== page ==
As a parent of a child of similar age, this story brings me to tears. This can’t happen! When our children can be assassinated by gang insurgents, our way of life is under attack. As good-hearted Chicagoans who love our city, we must find the courage and fortitude to empower our law enforcement community to stop this violence before more children die. We need bravery from the men and women of the South Side. We need them to forego the code of silence and point law enforcement in the right direction as we bring these killers to justice and help all of us restore order to their community. We are all in this together.

Last Friday, eight Islamic extremists assisted by at least three others launched an attack killing nearly 150 innocents in beautiful and formerly peaceful Paris. This follows twin suicide bombings in Beirut the day before, a Russian passenger liner blown out of the air the week before, and a long list of other Islamic terrorists attacks against innocents. In all cases, the dead were regular people doing nothing but going about their daily business. If you want the whole list, here it is.

Paris was targeted because it is high profile and France is an easy target.   The refugee crisis has opened borders, the people are largely trusting, and they are relatively unsophisticated in terror intelligence compared to the UK and the US. Their “French culture is better” attitude and their laws against religious expression are irritating (not just to Muslim residents), and they have been designated “most hated country in Europe” by the Islamic State. But that’s still nothing compared their ISIS’s hatred of the leader of Western ideals: given the opportunity, they would prefer to spill blood on US soil more so than any other.

By whatever name, Islamic State, ISIS, ISIL, or Daesh, this organization is a gang. They are terrorizing innocents in an effort to oppress and control populations of innocent people.  Their enemy is all Western governments who believes it has a right to interfere with their ideology, in this case its calling to worship as they wish, exert ownership over their daughters and wives, kill their neighbors for worshiping the wrong god (or the right god wrongly), turn back the clock on technology, sell illegal heroine, and put an end to Israel. In many ways, this hatred of the West is their reason for being, and whatever we do, these radicals will  poke, kick, kill, and slaughter, begging for us to try to stop them. For – as they believe – when that war finally comes, their god will ensure a quick death to their enemies.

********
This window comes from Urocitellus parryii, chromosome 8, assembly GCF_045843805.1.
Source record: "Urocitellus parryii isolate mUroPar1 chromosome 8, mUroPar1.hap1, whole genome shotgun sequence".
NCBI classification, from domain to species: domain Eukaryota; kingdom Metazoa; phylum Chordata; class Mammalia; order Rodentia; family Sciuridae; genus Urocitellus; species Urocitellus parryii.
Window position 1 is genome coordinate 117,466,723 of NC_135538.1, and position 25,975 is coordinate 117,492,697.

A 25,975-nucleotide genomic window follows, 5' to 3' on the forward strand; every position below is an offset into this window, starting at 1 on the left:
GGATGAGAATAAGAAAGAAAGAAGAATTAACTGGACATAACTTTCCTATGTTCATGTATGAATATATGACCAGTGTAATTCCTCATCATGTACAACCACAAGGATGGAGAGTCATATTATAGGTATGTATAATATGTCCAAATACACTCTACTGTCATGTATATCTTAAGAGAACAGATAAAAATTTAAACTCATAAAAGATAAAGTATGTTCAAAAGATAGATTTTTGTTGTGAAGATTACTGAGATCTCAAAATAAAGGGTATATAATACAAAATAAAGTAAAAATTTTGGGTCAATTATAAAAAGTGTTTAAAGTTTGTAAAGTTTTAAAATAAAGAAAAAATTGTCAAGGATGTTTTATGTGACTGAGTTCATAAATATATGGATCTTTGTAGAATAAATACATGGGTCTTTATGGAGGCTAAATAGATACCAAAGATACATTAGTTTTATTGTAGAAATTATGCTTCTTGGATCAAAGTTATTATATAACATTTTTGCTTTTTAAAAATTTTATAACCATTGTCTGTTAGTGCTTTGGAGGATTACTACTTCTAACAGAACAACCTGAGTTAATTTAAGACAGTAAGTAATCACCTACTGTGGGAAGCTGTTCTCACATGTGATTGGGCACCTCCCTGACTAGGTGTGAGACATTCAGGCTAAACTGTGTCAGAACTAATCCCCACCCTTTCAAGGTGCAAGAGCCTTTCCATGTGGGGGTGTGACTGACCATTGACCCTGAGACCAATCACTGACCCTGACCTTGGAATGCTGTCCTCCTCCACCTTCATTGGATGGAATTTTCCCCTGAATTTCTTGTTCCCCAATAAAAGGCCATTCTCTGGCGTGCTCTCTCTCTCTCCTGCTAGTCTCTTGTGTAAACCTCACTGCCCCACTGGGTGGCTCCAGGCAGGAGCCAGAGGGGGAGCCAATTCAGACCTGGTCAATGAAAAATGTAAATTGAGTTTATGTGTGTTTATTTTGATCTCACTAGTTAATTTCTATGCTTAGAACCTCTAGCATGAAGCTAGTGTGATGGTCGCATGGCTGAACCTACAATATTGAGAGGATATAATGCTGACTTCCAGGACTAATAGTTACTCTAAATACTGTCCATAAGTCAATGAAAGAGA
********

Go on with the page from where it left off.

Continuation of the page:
And as they continue their affront, America’s repeated response is to distance ourselves from the engagement. The single most empowering event in the history of ISIS was the American exit from Iraq. Just as ISIS was gaining regional relevance we gave them a terrific graduation present by refusing to come to the aid of the democracy-friendly Syrian rebels. Before a year passed, they had created one of the biggest states (caliphates) in The Middle East, and established beheading Westerners as the national sport.  Now we have Hillary Clinton saying in last night’s debate that “this is not our fight” and suggesting that the incompetent militaries in Iraq and Syria should be able to handle it with us offering little more than a pat on the back.  Although politically expedient, this strategy constitutes dangerous isolationism that will only put the US National Security at additional risk.

The majority of Middle East residents want peace and the removal of the gangs that threaten their lives. They also know that the only way to overcome these villains is collaboratively where they provide the intelligence and the US supports them with military force. Without our support, they cannot possibly defeat ISIS. Yet we continue to ignore their requests for help.

If we continue this course, ISIS will continue its attack on our allies in an effort to engage America. They will launch opportunistic attacks around the world as they continue to seek the chink in our armor. Innocents – and innocent children – will die with each attack, and the death toll will grow overseas. Eventually they will figure out how to hit us at home and we will pay a dear price. History will punish us for not acting earlier.

The victims of gang violence are too often targeted because they represent well-meaning intentions of their Chicago communities. In a similar way, the attacks of ISIS are intended to terrorize the family of nations that share western values and in particular the United States. We must protect the members of the besieged Chicago neighborhoods by eliminating the gangs who terrorize them. By the same token, we cannot sit on the sidelines as ISIS continues to attack the world and searches for an opportunity to deal real damage to the United States. We need our government to act forcibly and rapidly if we wish to stop the slaughter of innocents.

With contributions from Dan Rice: President, Thayer Leader Development Group at West Point; Co-Author “West Point Leadership: Profiles of Courage”